V.24 No.7 | 2/12/2015
Patriots Over Seahawks in Super Bowl XLIX
Will all our questions ever be answered?
By Michael Sanchez [ Fri Feb 6 2015 4:45 PM ]
Michael Sanchez recaps the game, the heartache and the weirdness of another year of sportsball.
V.24 No.5 | 1/29/2015
The Big Game Is All Set
Enjoying everything that goes into a Super Bowl Sunday
By Michael Sanchez [ Mon Jan 26 2015 12:46 PM ]
With the big game almost upon us, Michael Sanchez recaps and plans ahead.
V.23 No.52 | 12/25/2014
Crib Notes: Dec. 25, 2014
By August March
Test your 505 news IQ with the Weekly Alibi pop quiz.
V.23 No.48 | 11/27/2014
Watch, Eat, Repeat
Thanksgiving Around the Dial
By Devin D. O’Leary
What is there to watch on TV this Thanksgiving? Let’s take a trip around the dial.
V.23 No.41 | 10/9/2014
A Funny Lady Tackles a National Obsession
Susan Cooper's great compromise
By Michael Sanchez [ Thu Oct 2 2014 12:32 PM ]
Albuquerque author Susan Cooper wanted a funny, informative book about football. She discovered she’d have to write it herself.
V.23 No.40 | 10/2/2014
Crib Notes: Oct. 2, 2014
By August March
From APD to UNM, test your knowledge of last week’s New Mexico news with the Alibi pop quiz, Crib Notes.
V.23 No.37 | 9/11/2014
Crib Notes: Sept. 11, 2014
By August March
From UNM athletics to t-shirts that didn’t jibe with TEDxABQ, test your knowledge of last week’s New Mexico news with the Alibi pop quiz.
V.23 No.32 |
The Daily Word in cruel hierarchies, BrBa autopsy and sentinel wells
By August March [ Thu Aug 7 2014 11:15 AM ]
Our mayor is doing something about chronic poverty and homelessness.
Regular safety inspections at WIPP went undone because the agency in charge of those sorts of issues didn’t know if it had the authority to inspect a Department of Energy site.
The local board of education wants to meet in closed session about superintendent Winston Brooks but they keep postponing the matter.
In the cruel hierarchy of college football, UNM walk-on and Roswell native David Anaya gets a break.
In the southeast part of town, a "smiling man" was accused of automobile theft.
Starting today, scientists will begin drilling “sentinel" wells in the Trumbull Village neighborhood near Kirtland Air Force Base.
Here’s a new LA Times article about the autopsy of some teevee show called "Breaking Bad."
Warning fellow Scots about the dangers of police militarization using Albuquerque as an example, a resident of Dundee writes, “Get the guns back in the boot of the armed response team cars where they belong.”
A 26-inch catfish was caught at Tingley Beach using shrimp as bait.
V.23 No.24 |
The Daily Word in APD protest, Kit Carson Park and Mr. Clean
By August March [ Thu Jun 12 2014 11:34 AM ]
This morning, Metro Court Judge Christina Jaramillo overturned some of David Correia’s conditions of release. The tenured UNM professor and activist will now be allowed to attend City Council meetings.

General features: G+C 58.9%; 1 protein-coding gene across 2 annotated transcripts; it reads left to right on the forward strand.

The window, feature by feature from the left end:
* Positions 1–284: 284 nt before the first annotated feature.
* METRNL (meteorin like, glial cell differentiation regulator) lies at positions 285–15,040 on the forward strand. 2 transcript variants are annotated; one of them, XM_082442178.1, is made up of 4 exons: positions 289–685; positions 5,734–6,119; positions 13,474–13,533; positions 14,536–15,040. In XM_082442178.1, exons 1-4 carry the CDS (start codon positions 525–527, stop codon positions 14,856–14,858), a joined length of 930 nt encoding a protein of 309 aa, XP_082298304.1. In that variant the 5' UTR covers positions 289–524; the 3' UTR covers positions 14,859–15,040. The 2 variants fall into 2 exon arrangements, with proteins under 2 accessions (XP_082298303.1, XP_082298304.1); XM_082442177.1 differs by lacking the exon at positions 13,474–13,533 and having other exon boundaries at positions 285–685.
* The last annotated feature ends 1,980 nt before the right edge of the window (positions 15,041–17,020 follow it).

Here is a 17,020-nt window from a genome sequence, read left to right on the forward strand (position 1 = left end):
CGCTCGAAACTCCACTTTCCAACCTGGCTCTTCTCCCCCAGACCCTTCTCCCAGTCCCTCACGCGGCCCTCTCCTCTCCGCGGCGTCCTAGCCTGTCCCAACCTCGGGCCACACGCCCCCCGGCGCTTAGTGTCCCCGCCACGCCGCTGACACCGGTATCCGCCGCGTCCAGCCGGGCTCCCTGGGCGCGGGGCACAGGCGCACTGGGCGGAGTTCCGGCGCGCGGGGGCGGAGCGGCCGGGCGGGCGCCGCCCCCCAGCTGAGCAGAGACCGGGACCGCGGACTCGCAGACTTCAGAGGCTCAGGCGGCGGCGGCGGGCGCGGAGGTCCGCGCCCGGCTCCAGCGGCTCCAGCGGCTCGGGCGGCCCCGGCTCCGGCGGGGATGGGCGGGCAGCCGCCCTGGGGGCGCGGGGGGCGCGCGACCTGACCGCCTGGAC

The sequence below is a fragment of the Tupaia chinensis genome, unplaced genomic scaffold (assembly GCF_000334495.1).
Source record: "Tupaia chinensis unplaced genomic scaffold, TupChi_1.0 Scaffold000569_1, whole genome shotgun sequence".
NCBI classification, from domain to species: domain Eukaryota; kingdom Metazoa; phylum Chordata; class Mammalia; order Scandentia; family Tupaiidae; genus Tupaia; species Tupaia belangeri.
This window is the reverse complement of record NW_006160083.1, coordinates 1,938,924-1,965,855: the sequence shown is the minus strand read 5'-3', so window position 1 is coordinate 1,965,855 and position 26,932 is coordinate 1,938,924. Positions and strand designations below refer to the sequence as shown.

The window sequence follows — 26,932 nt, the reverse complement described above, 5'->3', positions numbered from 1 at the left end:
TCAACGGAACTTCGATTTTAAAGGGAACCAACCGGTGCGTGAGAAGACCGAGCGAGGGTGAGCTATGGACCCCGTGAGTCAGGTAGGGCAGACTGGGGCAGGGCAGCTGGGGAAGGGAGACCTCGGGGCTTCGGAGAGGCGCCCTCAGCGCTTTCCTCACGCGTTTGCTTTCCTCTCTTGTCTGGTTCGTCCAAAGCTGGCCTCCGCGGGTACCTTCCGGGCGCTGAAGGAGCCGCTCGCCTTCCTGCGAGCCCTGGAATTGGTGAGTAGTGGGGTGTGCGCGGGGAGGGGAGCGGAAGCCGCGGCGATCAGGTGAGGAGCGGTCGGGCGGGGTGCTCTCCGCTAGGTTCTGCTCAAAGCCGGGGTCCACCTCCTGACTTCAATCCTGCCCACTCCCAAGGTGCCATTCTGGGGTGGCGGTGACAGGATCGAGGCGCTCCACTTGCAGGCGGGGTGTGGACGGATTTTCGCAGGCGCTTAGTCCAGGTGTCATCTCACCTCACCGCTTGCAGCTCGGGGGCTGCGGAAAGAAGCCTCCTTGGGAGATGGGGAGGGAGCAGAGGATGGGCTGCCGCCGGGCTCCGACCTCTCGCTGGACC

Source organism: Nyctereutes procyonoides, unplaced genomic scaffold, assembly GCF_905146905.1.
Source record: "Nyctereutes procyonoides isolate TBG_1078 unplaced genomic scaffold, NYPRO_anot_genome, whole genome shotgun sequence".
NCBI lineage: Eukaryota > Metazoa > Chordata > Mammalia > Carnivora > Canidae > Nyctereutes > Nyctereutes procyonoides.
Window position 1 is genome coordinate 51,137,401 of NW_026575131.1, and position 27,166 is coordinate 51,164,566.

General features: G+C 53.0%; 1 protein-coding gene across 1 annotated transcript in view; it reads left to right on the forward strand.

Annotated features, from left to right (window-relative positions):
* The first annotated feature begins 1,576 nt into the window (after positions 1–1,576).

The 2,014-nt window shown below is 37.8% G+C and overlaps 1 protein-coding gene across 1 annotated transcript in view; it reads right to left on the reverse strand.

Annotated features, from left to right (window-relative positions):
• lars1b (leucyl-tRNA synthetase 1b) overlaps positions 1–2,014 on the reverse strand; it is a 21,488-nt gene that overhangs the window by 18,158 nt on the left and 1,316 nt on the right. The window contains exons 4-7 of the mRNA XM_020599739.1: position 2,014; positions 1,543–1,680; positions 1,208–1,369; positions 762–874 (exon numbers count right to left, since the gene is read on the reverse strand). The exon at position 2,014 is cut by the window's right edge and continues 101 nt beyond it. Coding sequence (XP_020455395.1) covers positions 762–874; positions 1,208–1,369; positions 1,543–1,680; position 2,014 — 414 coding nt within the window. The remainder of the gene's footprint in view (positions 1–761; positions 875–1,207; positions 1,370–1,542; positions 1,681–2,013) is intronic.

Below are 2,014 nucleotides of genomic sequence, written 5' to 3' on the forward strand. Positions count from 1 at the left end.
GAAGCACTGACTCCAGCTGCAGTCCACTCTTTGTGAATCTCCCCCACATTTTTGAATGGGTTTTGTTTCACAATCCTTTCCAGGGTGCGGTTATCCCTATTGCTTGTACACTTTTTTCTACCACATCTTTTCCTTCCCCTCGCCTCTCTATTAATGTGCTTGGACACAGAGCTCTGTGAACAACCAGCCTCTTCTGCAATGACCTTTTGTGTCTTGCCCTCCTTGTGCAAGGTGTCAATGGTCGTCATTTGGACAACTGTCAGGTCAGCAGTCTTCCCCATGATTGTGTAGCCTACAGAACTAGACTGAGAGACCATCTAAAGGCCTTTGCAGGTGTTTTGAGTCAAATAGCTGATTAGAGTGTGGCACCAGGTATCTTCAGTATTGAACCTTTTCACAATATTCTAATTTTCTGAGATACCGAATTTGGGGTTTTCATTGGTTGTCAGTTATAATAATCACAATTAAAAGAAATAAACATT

Yesterday, Mr. Clean visited the Isotopes at home.
During Wednesday’s picketing of APD Chief Gordon Eden, employees of Hotel Albuquerque confronted protesters.
Sandia National Laboratories and the City of Albuquerque are partners, yo.
Diego Sanchez, a UFC fighter, took home $140,000 after his recent Albuquerque appearance.
A rare, native New Mexican jumping mouse is now on the endangered species list.
In Taos, "Kit Carson Park" is no more.
The NM Class-A Six Man High School Football All Star game was recently played in Burque.
A 24-hour Denny’s will soon open in Edgewood.
V.23 No.6 | 2/6/2014
The Daily Word in the Super Bowl, Groundhog Day and Philip Seymour Hoffman
By Carl Petersen [ Mon Feb 3 2014 10:54 AM ]
The Seahawks won the Super Bowl.
Punxsutawney Phil predicts six more weeks of winter.
Rest in peace, Philip Seymour Hoffman.
Dylan Farrow accuses Woody Allen of sexual abuse.
A fisherman survived 13 months adrift in the Pacific.
How do they make that yellow first down line on the football field?
J. K. Rowling says Hermione should have hooked up with Harry.
Look at these Star Wars football helmets.
City Council will consider changes to APD oversight.
Bridget Romero is on the loose.
Will it finally rain today?
Happy birthday Morgan Fairchild.
V.23 No.4 | 1/23/2014
Image via ESPN.com
Super Bowl XLVIII Set
Broncos and Seahawks win division championship games
By Michael Sanchez [ Tue Jan 21 2014 1:11 PM ]
The final four teams in the National Football League have been whittled down to two. The Denver Broncos and the Seattle Seahawks will meet on Sunday, Feb. 2 in Super Bowl XLVIII.
V.23 No.2 | 1/9/2014
NBC via ESPN
2014 NFL Playoffs Begin with a Bang
By Michael Sanchez [ Wed Jan 8 2014 2:34 PM ]
A weekend full of winning visitors, almost all of the games coming down to the wire and some spectacular performances.
V.22 No.48 | 11/28/2013
The Daily Word in talking business, short football games and KHAAAAAN!
By Carl Petersen [ Mon Nov 25 2013 10:36 AM ]
How to talk business.
NFL games contain only 11 minutes of football.
Learn about aluminum.
Here’s the latest in bicycle technology.
Remember your teddy bear?
Watch Van Damme’s Volvo commercial.
Who are you calling psycho?
John Lennon got detention. A lot.
Mmmm, delicious stale bread.
The weather is still the news in New Mexico.